The English word acephalous was borrowed from Medieval Latin, in which it meant "headless" and was chiefly used to describe clerics not under a bishop or lines of verse having the first foot missing or abbreviated. The fountainhead of these meanings is the Greek word kephalē, meaning "head." Other English descendants of kephalē include cephalic, meaning "of or relating to the head" or "directed toward or situated on or in or near the head," and encephalitis, meaning "inflammation of the brain."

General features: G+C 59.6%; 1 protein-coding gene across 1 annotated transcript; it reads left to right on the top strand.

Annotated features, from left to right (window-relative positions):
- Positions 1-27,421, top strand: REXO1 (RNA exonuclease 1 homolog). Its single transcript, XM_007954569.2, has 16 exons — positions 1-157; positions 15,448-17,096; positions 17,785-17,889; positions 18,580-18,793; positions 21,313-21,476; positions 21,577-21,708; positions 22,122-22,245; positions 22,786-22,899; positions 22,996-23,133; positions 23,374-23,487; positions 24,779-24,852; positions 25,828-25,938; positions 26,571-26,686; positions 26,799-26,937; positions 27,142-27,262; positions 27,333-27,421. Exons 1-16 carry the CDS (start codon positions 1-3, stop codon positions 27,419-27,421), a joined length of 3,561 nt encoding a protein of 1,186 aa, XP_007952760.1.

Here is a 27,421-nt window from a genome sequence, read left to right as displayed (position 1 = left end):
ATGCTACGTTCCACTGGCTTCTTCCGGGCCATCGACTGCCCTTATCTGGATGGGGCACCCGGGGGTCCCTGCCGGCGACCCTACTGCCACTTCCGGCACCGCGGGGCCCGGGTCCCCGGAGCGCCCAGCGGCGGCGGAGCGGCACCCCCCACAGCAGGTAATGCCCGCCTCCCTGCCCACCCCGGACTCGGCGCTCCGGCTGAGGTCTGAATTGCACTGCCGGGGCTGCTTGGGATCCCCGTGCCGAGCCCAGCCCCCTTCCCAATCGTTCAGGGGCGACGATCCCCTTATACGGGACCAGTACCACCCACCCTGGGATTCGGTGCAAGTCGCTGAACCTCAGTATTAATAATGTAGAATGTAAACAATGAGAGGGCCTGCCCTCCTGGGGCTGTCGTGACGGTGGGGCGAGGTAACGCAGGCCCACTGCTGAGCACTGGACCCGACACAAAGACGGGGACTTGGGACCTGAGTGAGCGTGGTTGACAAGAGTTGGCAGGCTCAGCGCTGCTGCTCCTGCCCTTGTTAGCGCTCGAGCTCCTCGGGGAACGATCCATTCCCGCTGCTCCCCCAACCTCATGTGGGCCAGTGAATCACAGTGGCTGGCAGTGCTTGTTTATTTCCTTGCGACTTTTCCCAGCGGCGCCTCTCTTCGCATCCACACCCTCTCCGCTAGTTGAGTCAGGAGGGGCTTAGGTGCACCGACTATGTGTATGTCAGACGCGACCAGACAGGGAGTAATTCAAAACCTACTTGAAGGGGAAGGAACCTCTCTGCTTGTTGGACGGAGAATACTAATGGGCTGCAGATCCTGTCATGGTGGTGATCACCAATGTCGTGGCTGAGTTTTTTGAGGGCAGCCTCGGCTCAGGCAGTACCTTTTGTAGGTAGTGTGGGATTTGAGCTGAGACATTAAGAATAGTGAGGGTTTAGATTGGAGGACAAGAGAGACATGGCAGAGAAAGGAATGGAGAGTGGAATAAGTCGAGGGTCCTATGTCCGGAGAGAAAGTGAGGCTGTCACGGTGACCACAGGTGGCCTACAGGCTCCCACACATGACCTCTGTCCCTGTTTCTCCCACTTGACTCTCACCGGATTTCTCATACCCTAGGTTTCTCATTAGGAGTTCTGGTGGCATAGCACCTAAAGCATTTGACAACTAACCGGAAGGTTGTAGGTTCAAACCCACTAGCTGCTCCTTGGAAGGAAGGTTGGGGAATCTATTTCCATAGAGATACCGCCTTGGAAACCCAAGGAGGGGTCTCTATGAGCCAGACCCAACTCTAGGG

Examples of acephalous in a Sentence
Recent Examples on the WebBased in Southeast Nigeria, this industrious and acephalous group has attracted a lot of attention from research in recent years.
Nnamdi Madichie, Quartz, 29 Apr. 2021
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borrowed from Medieval Latin acephalus "headless" (originally alluding to clerics not under a bishop), going back to Latin, "lacking the first syllable, in metrics," borrowed from Greek aképhalos, from a-a- entry 2 + -kephalos, adjective derivative of kephalḗ "head" — more at cephalic